Note: The basic information was gathered from the Wikipedia page on Gardner Fox, as well as the geocities web page listed below. The information about the Gardner Fox stories in the titles featured in this episode were corroborated by the website http://dcindexes.com/ . Reprint information, as always, was provided by http://www.collectedcomicslibrary.com/ .
Last episode featured the comic book writer who ended DC Comics' multiverse. This week features the writer who created the multiverse. Gardner Fox, full name Gardner Francis Cooper Fox, was born on May 20, 1911 in Brooklyn, New York, and died on December 24, 1986. He was a prolific writer of comic books, short stories and novels in a variety of genres. He earned a law degree from St. John's College and was admitted to the New York Bar in 1935. Fox began his comic book writing career in 1937 and worked in the comics industry steadily until the end of the 1960's. During this time he also wrote short stories and novels in a variety of genre's, which he did full time after the end of his comic book writing career, and under a number of pseudonyms. This episode will concentrate on his super hero genre stories. While Gardner Fox wrote for a variety of comic book publishers, he is most famously known for his career with DC Comics, for whom he is credited with writing 1,500 stories (according to http://dcindexes.com/ ). Throughout most of his tenure at DC, Fox would usually have four stories published each month. Some credit him with about 4,000 comic book scripts in total. Whatever the total, Gardner Fox was a very prolific writer by any definition. At the end of this episode I will include links to web sites that list his many publications.
Fox did not write many stories for Superman or the Superman family directly, except for the many stories involving the Justice Society of America and the later Justice League of America. He did write one Superboy script, for Superboy #20, the June/July 1952 issue, published around April 2, 1952. The title was edited by Jack Schiff, pencilled by John Sikela and inked by Ed Dobrokta. Some criminals stole several dragon teeth from a private collection and publicly plant the teeth in the ground. The teeth grow onto soldiers who then attempt to rob a bank. They are stopped by Superboy, who took them to prison. When two groups of these soldiers are in prison, they work together and break out crime boss Big Boy Talbot. Superboy surmises that the teeth growing into soldiers was a hoax and follows the gang to their secret hideout. He captured them as they attempted to recover their hidden loot and returned them to prison, we assume this time for good. It wasn't the greatest golden or silver age story, but involving a Superman story merited mention here.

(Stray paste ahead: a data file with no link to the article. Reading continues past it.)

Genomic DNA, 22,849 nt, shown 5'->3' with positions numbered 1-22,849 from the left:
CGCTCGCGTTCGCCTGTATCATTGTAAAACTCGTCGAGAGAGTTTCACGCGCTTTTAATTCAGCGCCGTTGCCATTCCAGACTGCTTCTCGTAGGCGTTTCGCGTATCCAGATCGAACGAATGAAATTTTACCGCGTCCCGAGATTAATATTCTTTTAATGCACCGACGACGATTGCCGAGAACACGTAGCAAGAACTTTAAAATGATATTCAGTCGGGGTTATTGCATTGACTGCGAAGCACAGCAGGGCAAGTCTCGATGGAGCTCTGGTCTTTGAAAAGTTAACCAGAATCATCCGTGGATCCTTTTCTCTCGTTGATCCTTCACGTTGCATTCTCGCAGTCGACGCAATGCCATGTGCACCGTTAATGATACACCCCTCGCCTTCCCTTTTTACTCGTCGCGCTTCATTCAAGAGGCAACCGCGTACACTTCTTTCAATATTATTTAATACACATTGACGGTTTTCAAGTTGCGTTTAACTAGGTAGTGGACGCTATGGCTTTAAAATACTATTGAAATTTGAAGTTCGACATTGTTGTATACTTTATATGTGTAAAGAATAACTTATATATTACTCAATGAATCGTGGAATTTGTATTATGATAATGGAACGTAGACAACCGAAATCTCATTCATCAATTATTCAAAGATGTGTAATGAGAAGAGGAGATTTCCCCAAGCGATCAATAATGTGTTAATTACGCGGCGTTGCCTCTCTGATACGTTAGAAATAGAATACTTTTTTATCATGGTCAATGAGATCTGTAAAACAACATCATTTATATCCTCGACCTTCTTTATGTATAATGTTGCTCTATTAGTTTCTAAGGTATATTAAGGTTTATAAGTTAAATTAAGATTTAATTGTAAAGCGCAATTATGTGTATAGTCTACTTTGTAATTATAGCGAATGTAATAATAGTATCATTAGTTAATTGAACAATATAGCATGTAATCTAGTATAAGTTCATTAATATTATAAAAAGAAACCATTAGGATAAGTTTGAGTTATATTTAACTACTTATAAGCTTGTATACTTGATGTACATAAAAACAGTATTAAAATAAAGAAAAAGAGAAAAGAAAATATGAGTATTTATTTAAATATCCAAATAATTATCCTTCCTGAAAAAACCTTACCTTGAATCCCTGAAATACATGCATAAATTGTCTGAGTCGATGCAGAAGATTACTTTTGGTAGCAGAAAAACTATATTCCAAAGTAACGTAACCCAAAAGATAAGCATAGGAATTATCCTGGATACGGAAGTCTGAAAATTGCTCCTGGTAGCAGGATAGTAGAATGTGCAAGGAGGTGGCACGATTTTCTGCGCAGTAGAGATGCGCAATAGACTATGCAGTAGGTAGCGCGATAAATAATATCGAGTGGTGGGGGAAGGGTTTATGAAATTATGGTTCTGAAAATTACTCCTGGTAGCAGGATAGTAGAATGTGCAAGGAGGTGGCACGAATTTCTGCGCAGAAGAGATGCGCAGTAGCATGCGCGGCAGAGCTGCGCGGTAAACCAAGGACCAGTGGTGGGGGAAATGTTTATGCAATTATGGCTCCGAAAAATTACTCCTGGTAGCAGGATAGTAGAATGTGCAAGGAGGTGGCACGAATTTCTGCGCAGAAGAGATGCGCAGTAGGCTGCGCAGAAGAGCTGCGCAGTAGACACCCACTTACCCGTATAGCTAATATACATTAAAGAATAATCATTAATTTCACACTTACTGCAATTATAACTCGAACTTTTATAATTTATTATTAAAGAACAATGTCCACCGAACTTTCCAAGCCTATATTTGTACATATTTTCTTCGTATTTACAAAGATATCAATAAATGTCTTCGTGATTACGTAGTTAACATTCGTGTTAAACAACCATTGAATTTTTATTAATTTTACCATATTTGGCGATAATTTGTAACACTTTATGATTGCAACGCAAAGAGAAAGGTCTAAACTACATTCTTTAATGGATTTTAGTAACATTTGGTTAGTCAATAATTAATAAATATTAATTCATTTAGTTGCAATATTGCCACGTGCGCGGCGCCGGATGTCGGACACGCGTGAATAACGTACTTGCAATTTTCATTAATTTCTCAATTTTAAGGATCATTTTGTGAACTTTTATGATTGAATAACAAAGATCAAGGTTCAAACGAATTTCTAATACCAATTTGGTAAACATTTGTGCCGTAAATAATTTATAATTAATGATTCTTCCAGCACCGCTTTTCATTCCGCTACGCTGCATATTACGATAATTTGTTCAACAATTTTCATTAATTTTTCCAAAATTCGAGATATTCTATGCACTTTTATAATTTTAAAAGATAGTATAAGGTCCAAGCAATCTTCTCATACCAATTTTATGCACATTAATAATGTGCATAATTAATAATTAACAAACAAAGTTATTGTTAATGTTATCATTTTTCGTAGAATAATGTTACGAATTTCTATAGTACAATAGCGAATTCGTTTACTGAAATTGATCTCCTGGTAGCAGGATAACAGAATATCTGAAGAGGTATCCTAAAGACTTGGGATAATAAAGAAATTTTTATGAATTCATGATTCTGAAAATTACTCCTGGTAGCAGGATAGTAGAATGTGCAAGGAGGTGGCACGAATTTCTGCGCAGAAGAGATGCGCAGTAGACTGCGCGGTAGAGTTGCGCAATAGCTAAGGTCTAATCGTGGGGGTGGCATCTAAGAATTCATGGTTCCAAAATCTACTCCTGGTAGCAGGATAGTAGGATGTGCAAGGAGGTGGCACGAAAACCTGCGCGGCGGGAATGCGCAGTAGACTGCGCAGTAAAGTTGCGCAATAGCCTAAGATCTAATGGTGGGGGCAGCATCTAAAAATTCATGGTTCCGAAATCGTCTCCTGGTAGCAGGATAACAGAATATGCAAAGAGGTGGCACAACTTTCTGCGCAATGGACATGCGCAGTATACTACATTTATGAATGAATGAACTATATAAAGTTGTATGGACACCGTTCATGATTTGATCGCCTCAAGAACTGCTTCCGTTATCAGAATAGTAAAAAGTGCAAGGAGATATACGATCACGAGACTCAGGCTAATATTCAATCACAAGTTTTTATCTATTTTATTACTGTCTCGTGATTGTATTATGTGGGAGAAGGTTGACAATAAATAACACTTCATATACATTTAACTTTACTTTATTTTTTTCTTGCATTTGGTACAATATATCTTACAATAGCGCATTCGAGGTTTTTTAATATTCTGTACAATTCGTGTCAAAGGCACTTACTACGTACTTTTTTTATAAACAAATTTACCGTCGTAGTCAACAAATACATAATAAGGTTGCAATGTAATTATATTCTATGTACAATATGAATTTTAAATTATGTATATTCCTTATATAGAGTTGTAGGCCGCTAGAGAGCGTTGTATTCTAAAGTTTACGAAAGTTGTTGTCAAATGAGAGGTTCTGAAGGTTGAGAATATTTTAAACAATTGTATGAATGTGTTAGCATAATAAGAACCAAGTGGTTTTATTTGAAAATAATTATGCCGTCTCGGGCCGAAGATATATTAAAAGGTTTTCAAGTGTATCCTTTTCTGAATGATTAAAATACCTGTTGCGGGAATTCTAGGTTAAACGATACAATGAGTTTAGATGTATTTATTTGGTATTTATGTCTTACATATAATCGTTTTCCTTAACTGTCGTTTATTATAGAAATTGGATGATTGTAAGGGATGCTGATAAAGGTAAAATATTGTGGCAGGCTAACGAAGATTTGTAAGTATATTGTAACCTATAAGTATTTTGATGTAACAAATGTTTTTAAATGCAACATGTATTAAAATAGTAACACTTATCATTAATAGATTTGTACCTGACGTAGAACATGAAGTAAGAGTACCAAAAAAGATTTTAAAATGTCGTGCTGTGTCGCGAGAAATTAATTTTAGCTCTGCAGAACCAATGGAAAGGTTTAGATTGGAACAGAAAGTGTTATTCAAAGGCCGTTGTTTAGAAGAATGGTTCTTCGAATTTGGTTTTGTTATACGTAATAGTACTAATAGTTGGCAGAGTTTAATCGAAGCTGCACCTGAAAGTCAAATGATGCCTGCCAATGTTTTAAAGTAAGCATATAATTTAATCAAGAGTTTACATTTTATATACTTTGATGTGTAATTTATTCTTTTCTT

Gardner Fox wrote for both companies that would eventually combine to become the DC Comics we know today, National Comics and All-American Comics. His first stories predate the first publication of both Superman and Batman. His first DC story was for Detective Comics #4, the July 1937 issue, published around May 25, 1937. It featured the character on the cover, Speed Saunders. Craig Flessel drew both the cover and the story featuring the character, titled The Mystery Of San Jose Island. Saunders was an adventurer and detective. The editor was Malcolm Wheeler-Nicholson, who founded what would become DC Comics a few years earlier. Most comics at this time contained about 64 pages, like this Detective Comics and sold for a dime. The characters who also appeared in this issue were:
Cosmo The Phantom Of Disguise
Bart Regan, Spy a Siegel and Shuster character
Slam Bradley another Siegel and Shuster character.
Speed Saunders and Slam Bradley both premiered in Detective Comics #1, the March 1937 issue, which was published around February 25, 1937. The original wirter of Speed Saunders in Detective #1 was credited as E. C. Stoner, who some conjecture was another name Fox wrote under. But lack of creator credits in this embryonic era of the comic book industry probably makes this improbable to confirm. Gardner Fox would also write stories for characters Steve Malone and Bruce Nelson, who would also appear in Adventure Comics.
Fox also wrote Zatara stories, aobut a magician similar to Lee Falk's Mandrake the Magician, who was the father of present DC character Zatana, for Action Comics. Zatara was created by writer and artist Fred Guardineer and premiered in Action Comics #1 in one of the features behind the main Superman story. Gardner Fox's first Zatara story appeared in Action Comics #8, The Indian Prince, the January 1939 issue, published around December 6, 1938.
Gardner Fox did not just write stories using characters created by others, which he always did very well, but also created his own characters in the golden age, some of whom he would write for again for their silver age incarnations. His first creation was Sandman, Wesley Dodd, with artist Bert Christman. The Sandman's original costume was a suit and tie with a cloak, and a gas mask worn under his fedora to hide his identity and protect himself from the sleeping gas he would use on the villains. Sandman first appeared in New York World's Fair Comics, 1939, published on April 30, 1939, in a Fox / Christman story. Zatara also appeared in this issue in a story created by Fox and creator Guardineer. New York World's Fair Comics would become the precursor to the monthly World's Finest Comics which would run from the golden age to the 1980's. Sandman's first monthly appearance would be in Adventure Comics #40, July 1939, published around June 15, 1939 in a story written by Fox and drawn by Christman. The editor was Vin Sullivan. These stories were reprinted in DC Comics Rarities and Golden Age Sandman Archives each comprised of one volume.
The next highlight of Gardner Fox's career was not on his own creation, but another character, in this case Batman. After Batman co-creators Bob Kane and Bill Finger (whatever DC Comics may say officially about Bob Kane being his sole creator) and early artist Jerry Robinson, Fox made some important additions to Batman lore. In Detective Comics #29, July 1939, published around June 15, 1939, Fox wrote the untitled story The Batman Meets Doctor Death, with art credited to Bob Kane. In the story, Batman was first shown using "choking gas capsules" from his utility belt. Fox also made some other major contriboutions to Batman lore in Detective Comics #31, September 1939, published around August 10, 1939. In the untitled story Batman Vs. The Vampire, Batman first used a batarang and a bat autogyro, an early version of the Batplane. (An autogyro was an actual flying machine that was a plane with what we would now call helicopter baldes on top of it. It was an early design in the development of the helicopter.) This second story was reprinted in the trade paperback The Greatest Batman Stories Ever Told. Both stories have been reprinted in the Batman Archives and the Batman Chronicles, both comprising seven volumes.